In [1]:
R.<y,x> = PolynomialRing(QQ)

# There is a reason for the order of variables
# I'll later want to do f % y^i and for that sage
# needs y to have "higher precedence" than x.
#
# ... just ignore this for now.

R

Out[1]:
Multivariate Polynomial Ring in y, x over Rational Field
In [2]:
def extended_euclid(f , g, R = R):
old_d, d = f       , g
old_u, u = R.one() , R.zero()
old_v, v = R.zero(), R.one()

while not d.is_zero():
q         = old_d // d
old_d , d = d , (old_d - q * d)
old_u , u = u , (old_u - q * u)
old_v , v = v , (old_v - q * v)
l = old_d.lc()
return (old_d / l, old_u / l, old_v / l)

In [3]:
def HenselLift(f, g, h, a, b, y_mon, R = R, monic = False):
'''
Expecting polynomials f, g, h, a, b, y_mon
from the ring R such that
*  f - gh  = 1 mod y_mon
*  ag + bh = 1 mod y_mon
and y_mon is y^i for some i.

It will return polynomials g', h', a', b' such that
*  g = g'   mod y_mon^2
*  h = h'   mod y_mon^2
*  f = g'h' mod y_mon^2
*  a'g' + b' h' = 1 mod y_mon^2
'''

if (f - g*h) % y_mon != R.zero(): raise ValueError("f - gh is not 0 mod I")
if (a*g + b*h) % y_mon != R.one(): raise ValueError("ag + bh is not 1 mod I")

gamma = f - g * h
g1 = g + (b * gamma)
h1 = h + (a * gamma)

if monic:
q , r = (g1 - g) // g , (g1 - g) % g
g1 = (g + r) % y_mon^2
h1 = (h1 * ( 1 + q)) % y_mon^2

delta = a*g1 + b*h1 - R.one()
a1 = a*(1 - delta)
b1 = b*(1 - delta)
return (g1, h1, a1, b1)

def iteratedHenselLift(f, g, h, a, b, y_mon, k, R = R, monic = False):
if k == 1:
return HenselLift(f, g, h, a, b, y_mon, R, monic)
else:
g1, h1, a1, b1 = iteratedHenselLift(f, g, h, a, b, y_mon, k-1, R, monic)
y_mon_1 = y^(2**(k-1))
return HenselLift(f,g1, h1, a1, b1, y_mon_1, R, monic)


## Example 1¶

\begin{align*} f(x,y) & = x^2 - 2xy - 3y^2 + 3x - 5y + 2\\ & = (x + y + 2)(x - 3y + 1) \end{align*}
In [4]:
f = x^2 - 2*x*y - 3*y^2 + 3*x - 5*y + 2
f % y

Out[4]:
x^2 + 3*x + 2
In [5]:
factor(f % y)

Out[5]:
(x + 1) * (x + 2)
In [6]:
g = x + 1
h = x + 2
_ , a, b = extended_euclid(g, h)
a*g + b*h == 1

Out[6]:
True
In [7]:
gk, hk, ak, bk = iteratedHenselLift(f, g, h, a, b, y, k = 5, monic = True)

In [8]:
print(gk)
print(hk)

-3*y + x + 1
y + x + 2


Great, we found our factors!

## Example 2¶

Let's take $f(x,y) = x^3 + x - y$ which is actually irreducible.

However, $f \bmod{y} = x^3 + x = x (x^2 + 1)$.

In [9]:
f = x^3 + x - y
f0 = (f % y)
factor(f0)

Out[9]:
x * (x^2 + 1)
In [10]:
g = x
h = x^2 + 1
_, a,b = extended_euclid(g, h)

In [11]:
gk, hk, ak, bk = iteratedHenselLift(f, g, h, a, b, y, k = 5, monic = True)

In [12]:
print(gk)

11124755664*y^31 - 1822766520*y^29 + 300830572*y^27 - 50067108*y^25 + 8414640*y^23 - 1430715*y^21 + 246675*y^19 - 43263*y^17 + 7752*y^15 - 1428*y^13 + 273*y^11 - 55*y^9 + 12*y^7 - 3*y^5 + y^3 - y + x


We appear to be getting some garbage. Perhaps this suggests that we started off with an $f(x,y)$ that was irreducible.

(Spoiler: This intuition is wrong.)

## Example 3¶

$$f(x,y) = x^4 - y^2 - 2y - 1$$
In [13]:
f = x^4 - y^2 - 2*y - 1
f

Out[13]:
x^4 - y^2 - 2*y - 1
In [14]:
f0 = f % y
factor(f0)

Out[14]:
(x - 1) * (x + 1) * (x^2 + 1)
In [15]:
g = x - 1
h = (x + 1)*(x^2 + 1)
_, a,b = extended_euclid(g, h)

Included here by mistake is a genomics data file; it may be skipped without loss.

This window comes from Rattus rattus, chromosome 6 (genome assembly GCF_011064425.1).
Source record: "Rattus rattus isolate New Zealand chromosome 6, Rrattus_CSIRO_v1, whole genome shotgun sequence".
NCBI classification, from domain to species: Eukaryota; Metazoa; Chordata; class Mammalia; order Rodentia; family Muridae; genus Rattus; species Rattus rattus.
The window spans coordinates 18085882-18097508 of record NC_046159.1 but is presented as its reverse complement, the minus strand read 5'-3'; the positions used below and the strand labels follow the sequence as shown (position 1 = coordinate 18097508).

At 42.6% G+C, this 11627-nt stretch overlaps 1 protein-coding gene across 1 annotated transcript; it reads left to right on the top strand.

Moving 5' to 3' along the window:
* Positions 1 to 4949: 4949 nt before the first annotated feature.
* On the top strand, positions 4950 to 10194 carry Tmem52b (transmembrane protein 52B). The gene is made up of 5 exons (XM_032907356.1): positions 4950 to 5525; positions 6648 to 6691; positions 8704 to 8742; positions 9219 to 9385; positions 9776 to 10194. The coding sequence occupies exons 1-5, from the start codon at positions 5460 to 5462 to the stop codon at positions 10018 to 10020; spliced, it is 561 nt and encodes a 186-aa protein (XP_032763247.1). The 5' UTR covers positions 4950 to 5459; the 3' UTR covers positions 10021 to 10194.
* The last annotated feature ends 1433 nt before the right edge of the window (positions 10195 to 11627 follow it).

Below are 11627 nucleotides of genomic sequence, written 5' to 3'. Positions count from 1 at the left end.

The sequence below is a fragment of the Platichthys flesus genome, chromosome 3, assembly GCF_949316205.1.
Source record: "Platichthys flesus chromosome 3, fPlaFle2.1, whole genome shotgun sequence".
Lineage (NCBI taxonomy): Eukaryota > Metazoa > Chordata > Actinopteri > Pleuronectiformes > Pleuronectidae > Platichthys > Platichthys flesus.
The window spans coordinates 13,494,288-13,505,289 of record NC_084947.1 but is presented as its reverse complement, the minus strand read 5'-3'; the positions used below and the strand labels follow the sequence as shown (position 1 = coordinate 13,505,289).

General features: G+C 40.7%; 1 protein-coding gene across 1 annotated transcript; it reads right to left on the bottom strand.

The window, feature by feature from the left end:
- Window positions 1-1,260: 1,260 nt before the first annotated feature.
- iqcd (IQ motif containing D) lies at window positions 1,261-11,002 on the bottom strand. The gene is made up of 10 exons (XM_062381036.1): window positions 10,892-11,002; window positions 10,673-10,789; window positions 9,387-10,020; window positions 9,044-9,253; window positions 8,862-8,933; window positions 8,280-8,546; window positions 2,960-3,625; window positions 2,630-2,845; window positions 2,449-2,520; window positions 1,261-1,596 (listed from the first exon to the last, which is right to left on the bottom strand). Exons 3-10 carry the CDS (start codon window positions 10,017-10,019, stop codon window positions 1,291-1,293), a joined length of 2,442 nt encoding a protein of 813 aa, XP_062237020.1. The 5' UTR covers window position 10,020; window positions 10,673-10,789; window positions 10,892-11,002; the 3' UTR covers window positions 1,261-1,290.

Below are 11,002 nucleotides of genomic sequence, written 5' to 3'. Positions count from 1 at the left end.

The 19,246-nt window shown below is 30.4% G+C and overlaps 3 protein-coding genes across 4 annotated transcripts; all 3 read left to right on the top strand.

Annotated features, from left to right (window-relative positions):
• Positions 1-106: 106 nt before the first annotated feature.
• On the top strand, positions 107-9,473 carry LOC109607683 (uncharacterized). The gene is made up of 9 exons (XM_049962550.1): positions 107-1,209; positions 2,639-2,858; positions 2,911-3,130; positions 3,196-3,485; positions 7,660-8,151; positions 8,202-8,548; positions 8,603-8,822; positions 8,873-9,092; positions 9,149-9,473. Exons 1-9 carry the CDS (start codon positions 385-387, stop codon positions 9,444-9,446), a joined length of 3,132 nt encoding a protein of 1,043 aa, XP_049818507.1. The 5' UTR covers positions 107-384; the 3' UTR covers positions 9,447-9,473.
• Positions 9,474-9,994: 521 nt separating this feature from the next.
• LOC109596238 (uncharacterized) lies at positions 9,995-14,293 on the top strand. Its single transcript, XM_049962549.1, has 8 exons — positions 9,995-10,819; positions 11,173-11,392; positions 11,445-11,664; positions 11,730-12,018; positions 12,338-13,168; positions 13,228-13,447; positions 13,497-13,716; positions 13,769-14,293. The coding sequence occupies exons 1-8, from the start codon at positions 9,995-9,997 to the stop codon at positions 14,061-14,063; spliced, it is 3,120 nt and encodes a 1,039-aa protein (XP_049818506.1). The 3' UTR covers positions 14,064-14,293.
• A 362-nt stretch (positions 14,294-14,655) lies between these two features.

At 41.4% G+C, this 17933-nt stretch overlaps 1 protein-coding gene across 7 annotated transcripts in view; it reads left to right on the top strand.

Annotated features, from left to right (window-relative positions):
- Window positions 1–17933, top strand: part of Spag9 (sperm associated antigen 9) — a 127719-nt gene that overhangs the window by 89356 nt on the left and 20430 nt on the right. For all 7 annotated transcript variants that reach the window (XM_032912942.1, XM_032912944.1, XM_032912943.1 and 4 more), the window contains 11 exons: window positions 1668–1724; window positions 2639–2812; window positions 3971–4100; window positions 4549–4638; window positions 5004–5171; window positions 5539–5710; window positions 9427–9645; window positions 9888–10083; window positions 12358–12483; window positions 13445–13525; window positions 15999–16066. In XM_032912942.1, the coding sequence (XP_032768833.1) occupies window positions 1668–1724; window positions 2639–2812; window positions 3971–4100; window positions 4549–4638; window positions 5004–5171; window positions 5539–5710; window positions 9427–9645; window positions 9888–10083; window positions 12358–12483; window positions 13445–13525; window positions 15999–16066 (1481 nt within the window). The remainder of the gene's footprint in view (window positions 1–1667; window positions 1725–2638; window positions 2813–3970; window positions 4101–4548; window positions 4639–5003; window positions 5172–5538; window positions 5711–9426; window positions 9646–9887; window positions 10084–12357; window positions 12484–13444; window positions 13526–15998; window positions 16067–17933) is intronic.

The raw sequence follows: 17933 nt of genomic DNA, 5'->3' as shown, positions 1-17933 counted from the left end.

In [16]:
gk, hk, ak, bk = iteratedHenselLift(f, g, h, a, b, y, k = 5, monic = True)

In [17]:
print(f"gk: {gk}")
print("")
print(f"hk: {hk}")

gk: -238436656380769/144115188075855872*y^31 + 125280277081421/72057594037927936*y^30 - 32968493968795/18014398509481984*y^29 + 17383387729001/9007199254740992*y^28 - 2295919134019/1125899906842624*y^27 + 1215486600363/562949953421312*y^26 - 322476036831/140737488355328*y^25 + 171529806825/70368744177664*y^24 - 11435320455/4398046511104*y^23 + 6116566755/2199023255552*y^22 - 1641030105/549755813888*y^21 + 883631595/274877906944*y^20 - 119409675/34359738368*y^19 + 64822395/17179869184*y^18 - 17678835/4294967296*y^17 + 9694845/2147483648*y^16 - 334305/67108864*y^15 + 185725/33554432*y^14 - 52003/8388608*y^13 + 29393/4194304*y^12 - 4199/524288*y^11 + 2431/262144*y^10 - 715/65536*y^9 + 429/32768*y^8 - 33/2048*y^7 + 21/1024*y^6 - 7/256*y^5 + 5/128*y^4 - 1/16*y^3 + 1/8*y^2 - 1/2*y + x - 1

hk: 238436656380769/144115188075855872*y^31*x^2 - 125280277081421/72057594037927936*y^30*x^2 - 12123897782073/144115188075855872*y^31 + 32968493968795/18014398509481984*y^29*x^2 + 6593698793759/72057594037927936*y^30 - 17383387729001/9007199254740992*y^28*x^2 - 1798281489207/18014398509481984*y^29 + 2295919134019/1125899906842624*y^27*x^2 + 983965343151/9007199254740992*y^28 - 1215486600363/562949953421312*y^26*x^2 - 135054066707/1125899906842624*y^27 + 322476036831/140737488355328*y^25*x^2 + 74417546961/562949953421312*y^26 - 171529806825/70368744177664*y^24*x^2 - 20583576819/140737488355328*y^25 + 11435320455/4398046511104*y^23*x^2 + 11435320455/70368744177664*y^24 - 6116566755/2199023255552*y^22*x^2 - 797813055/4398046511104*y^23 + 1641030105/549755813888*y^21*x^2 + 447553665/2199023255552*y^22 - 883631595/274877906944*y^20*x^2 - 126233085/549755813888*y^21 + 119409675/34359738368*y^19*x^2 + 71645805/274877906944*y^20 - 64822395/17179869184*y^18*x^2 - 10235115/34359738368*y^19 + 17678835/4294967296*y^17*x^2 + 5892945/17179869184*y^18 - 9694845/2147483648*y^16*x^2 - 1710855/4294967296*y^17 + 334305/67108864*y^15*x^2 + 1002915/2147483648*y^16 - 185725/33554432*y^14*x^2 - 37145/67108864*y^15 + 52003/8388608*y^13*x^2 + 22287/33554432*y^14 - 29393/4194304*y^12*x^2 - 6783/8388608*y^13 + 4199/524288*y^11*x^2 + 4199/4194304*y^12 - 2431/262144*y^10*x^2 - 663/524288*y^11 + 715/65536*y^9*x^2 + 429/262144*y^10 - 429/32768*y^8*x^2 - 143/65536*y^9 + 33/2048*y^7*x^2 + 99/32768*y^8 - 21/1024*y^6*x^2 - 9/2048*y^7 + 7/256*y^5*x^2 + 7/1024*y^6 - 5/128*y^4*x^2 - 3/256*y^5 + 1/16*y^3*x^2 + 3/128*y^4 - 1/8*y^2*x^2 - 1/16*y^3 + 1/2*y*x^2 + x^3 + 3/8*y^2 + y*x + x^2 + 3/2*y + x + 1